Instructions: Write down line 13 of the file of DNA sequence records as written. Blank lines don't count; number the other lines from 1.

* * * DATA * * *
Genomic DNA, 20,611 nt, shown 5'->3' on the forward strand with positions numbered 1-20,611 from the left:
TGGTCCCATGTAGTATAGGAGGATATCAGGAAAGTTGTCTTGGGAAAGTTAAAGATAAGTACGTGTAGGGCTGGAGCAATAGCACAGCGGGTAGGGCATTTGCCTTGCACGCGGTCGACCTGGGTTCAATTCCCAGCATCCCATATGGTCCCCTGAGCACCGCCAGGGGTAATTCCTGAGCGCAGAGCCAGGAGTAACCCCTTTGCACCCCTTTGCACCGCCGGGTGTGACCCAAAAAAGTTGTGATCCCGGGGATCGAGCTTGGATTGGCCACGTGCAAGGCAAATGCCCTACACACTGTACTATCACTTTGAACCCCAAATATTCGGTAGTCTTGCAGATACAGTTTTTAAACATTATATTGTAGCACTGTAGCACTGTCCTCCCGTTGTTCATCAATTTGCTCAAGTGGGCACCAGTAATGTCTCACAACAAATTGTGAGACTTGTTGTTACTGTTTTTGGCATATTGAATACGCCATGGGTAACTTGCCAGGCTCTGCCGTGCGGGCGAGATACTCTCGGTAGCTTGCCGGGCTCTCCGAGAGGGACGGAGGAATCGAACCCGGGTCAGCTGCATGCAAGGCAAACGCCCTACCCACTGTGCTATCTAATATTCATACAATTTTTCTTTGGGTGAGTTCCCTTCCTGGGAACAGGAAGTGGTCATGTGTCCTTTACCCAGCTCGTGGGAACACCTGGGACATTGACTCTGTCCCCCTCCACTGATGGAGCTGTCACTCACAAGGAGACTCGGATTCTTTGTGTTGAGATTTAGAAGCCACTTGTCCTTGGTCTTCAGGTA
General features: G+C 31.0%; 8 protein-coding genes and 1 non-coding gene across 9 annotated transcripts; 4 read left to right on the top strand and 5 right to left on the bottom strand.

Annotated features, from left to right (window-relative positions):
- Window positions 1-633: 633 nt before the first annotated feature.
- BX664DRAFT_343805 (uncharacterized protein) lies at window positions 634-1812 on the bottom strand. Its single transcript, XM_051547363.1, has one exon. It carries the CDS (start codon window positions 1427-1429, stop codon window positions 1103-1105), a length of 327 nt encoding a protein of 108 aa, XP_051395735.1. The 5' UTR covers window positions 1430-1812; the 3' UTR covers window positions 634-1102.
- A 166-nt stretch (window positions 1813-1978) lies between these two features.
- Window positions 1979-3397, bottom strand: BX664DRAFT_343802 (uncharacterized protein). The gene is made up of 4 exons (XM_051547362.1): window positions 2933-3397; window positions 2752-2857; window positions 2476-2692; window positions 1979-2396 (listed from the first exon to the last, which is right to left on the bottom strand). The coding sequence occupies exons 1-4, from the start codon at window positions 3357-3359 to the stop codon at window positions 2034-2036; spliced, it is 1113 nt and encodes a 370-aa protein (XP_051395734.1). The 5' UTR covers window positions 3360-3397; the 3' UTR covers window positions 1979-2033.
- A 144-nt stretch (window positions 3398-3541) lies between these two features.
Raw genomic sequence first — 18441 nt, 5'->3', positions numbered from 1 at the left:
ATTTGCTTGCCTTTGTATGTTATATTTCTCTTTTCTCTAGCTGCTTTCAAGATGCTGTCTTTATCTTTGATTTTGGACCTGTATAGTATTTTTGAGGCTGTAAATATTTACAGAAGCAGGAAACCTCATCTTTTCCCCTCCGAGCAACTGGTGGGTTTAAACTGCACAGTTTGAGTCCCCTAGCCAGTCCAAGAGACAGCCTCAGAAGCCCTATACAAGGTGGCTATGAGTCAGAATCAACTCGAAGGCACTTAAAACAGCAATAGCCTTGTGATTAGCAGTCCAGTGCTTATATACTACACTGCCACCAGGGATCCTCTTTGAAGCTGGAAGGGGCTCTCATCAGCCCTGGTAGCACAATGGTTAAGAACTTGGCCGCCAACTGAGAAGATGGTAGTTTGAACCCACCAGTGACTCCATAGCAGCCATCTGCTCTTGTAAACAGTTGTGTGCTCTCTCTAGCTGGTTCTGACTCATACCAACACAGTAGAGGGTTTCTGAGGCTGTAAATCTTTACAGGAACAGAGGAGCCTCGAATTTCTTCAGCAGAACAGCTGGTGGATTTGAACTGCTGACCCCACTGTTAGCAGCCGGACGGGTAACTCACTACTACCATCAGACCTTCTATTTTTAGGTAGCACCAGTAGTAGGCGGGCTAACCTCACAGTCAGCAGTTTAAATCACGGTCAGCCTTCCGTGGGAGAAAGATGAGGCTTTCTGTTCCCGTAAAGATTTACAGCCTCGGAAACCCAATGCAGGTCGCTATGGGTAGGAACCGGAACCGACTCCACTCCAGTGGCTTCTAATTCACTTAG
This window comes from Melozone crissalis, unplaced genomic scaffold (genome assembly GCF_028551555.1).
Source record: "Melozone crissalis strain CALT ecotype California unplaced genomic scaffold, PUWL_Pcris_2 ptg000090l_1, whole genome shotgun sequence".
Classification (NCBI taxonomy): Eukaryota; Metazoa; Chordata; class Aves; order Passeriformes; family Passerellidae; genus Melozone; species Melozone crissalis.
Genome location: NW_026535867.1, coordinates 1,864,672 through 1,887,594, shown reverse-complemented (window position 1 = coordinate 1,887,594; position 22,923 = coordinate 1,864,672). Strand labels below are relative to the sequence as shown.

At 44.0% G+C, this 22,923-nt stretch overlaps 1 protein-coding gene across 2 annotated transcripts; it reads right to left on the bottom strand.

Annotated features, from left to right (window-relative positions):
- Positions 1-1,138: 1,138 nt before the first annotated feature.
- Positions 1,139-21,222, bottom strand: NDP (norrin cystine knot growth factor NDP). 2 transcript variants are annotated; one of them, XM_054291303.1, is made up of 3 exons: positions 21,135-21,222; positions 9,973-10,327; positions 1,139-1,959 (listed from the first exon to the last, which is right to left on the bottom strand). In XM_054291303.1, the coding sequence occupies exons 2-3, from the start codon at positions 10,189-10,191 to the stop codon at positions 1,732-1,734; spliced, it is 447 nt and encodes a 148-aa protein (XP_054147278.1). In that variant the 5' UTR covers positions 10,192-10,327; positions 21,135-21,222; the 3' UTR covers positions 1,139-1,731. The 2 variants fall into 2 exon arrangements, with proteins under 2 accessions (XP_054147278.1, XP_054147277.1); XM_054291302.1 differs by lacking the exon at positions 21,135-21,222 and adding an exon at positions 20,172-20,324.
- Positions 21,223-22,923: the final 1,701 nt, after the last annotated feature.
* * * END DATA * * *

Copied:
Source record: "Melozone crissalis strain CALT ecotype California unplaced genomic scaffold, PUWL_Pcris_2 ptg000090l_1, whole genome shotgun sequence".